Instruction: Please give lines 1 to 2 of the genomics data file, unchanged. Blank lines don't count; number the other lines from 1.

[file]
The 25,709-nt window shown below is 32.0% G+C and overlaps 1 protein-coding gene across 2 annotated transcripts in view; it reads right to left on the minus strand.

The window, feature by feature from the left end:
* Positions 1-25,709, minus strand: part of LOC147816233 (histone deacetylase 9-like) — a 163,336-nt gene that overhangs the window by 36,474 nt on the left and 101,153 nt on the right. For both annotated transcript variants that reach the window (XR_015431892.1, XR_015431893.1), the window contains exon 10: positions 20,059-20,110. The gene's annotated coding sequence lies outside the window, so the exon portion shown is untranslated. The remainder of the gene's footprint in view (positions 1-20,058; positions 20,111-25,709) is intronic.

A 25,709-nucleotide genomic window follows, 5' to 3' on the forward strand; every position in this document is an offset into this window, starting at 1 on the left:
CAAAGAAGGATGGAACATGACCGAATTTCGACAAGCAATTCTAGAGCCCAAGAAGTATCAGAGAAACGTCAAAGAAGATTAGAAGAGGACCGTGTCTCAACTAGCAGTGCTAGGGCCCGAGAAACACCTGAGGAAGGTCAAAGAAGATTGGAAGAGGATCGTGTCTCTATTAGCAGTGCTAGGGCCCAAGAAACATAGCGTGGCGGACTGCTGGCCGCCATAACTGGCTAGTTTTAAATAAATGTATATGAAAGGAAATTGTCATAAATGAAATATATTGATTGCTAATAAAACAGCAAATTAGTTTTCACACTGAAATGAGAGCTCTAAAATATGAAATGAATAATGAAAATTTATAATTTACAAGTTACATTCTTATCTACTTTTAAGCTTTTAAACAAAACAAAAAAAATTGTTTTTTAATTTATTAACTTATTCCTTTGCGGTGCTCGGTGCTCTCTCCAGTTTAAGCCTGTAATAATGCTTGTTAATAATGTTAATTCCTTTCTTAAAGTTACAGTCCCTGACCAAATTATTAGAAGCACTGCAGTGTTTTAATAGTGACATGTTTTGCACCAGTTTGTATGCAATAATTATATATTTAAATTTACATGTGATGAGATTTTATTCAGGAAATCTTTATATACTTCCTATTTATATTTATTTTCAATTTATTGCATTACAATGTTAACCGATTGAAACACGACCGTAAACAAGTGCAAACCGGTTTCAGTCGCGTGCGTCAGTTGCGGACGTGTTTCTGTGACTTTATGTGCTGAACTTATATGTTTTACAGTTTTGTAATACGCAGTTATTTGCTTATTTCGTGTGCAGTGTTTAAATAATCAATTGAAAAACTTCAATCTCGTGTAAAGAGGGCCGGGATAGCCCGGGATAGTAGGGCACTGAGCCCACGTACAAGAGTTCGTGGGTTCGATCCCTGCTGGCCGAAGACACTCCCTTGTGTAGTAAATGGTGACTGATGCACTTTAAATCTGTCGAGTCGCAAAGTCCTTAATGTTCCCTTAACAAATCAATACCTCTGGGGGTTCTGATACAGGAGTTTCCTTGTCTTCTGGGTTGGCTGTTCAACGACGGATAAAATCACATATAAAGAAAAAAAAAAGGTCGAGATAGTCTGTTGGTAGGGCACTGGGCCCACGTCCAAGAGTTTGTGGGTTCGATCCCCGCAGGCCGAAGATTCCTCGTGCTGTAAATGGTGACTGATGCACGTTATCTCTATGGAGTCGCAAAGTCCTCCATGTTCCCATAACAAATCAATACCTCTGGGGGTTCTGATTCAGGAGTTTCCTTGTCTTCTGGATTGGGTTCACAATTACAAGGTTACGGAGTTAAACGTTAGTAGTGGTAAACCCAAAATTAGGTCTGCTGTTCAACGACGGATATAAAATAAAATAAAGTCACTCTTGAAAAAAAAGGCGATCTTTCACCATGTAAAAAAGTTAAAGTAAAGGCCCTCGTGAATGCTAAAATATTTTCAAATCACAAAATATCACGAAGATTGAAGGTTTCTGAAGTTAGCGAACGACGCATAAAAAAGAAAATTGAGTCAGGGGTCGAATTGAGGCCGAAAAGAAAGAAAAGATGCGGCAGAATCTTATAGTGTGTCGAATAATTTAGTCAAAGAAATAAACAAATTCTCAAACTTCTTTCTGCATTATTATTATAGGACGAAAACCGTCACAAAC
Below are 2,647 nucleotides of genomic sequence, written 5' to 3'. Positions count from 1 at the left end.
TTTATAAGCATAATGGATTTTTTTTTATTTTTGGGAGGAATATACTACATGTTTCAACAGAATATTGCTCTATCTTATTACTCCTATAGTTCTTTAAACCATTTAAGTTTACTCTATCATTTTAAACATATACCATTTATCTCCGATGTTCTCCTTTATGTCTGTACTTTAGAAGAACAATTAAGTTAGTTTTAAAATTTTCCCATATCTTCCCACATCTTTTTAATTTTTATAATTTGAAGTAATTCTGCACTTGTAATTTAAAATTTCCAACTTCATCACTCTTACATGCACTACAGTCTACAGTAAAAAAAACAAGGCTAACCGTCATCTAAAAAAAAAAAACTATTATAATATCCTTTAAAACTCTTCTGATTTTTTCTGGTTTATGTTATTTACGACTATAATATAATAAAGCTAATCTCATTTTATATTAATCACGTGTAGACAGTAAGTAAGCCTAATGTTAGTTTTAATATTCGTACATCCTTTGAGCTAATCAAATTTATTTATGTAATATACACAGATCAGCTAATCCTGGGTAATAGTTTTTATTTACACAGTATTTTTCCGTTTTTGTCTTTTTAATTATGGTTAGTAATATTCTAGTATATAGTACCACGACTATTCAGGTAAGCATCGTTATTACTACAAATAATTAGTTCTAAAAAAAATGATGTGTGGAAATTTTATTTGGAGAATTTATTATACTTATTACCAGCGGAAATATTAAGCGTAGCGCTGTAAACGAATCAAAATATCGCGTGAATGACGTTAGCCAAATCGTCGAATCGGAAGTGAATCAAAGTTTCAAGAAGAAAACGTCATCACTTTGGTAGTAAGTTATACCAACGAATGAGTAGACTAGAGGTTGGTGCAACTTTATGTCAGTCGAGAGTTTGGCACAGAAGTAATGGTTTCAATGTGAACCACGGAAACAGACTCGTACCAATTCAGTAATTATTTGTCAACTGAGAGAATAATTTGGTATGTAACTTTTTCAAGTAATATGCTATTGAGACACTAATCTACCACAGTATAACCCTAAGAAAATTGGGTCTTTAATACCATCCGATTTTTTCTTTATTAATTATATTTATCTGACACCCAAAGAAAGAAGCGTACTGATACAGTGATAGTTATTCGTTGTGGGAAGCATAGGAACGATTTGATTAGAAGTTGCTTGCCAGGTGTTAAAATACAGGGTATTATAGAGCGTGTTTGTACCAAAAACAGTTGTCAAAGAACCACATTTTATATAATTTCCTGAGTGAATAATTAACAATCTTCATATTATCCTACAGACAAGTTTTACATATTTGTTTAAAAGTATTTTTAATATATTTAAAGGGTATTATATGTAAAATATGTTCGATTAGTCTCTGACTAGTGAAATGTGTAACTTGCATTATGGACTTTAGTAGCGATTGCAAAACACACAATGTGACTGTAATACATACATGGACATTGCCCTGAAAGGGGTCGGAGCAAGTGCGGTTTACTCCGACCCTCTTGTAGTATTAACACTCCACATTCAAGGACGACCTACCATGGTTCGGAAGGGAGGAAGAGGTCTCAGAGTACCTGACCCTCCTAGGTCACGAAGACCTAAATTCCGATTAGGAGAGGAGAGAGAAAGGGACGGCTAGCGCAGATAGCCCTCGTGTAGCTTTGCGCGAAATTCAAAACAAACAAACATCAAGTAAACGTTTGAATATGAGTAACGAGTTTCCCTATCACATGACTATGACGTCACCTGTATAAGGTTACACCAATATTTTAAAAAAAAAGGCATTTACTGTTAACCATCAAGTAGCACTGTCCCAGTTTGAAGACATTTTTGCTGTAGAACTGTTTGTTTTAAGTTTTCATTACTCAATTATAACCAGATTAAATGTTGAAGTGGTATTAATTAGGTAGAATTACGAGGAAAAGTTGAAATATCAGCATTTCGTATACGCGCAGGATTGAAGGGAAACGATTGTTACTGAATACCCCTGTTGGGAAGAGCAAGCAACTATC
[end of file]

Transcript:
The 25,709-nt window shown below is 32.0% G+C and overlaps 1 protein-coding gene across 2 annotated transcripts in view; it reads right to left on the minus strand.

The window, feature by feature from the left end: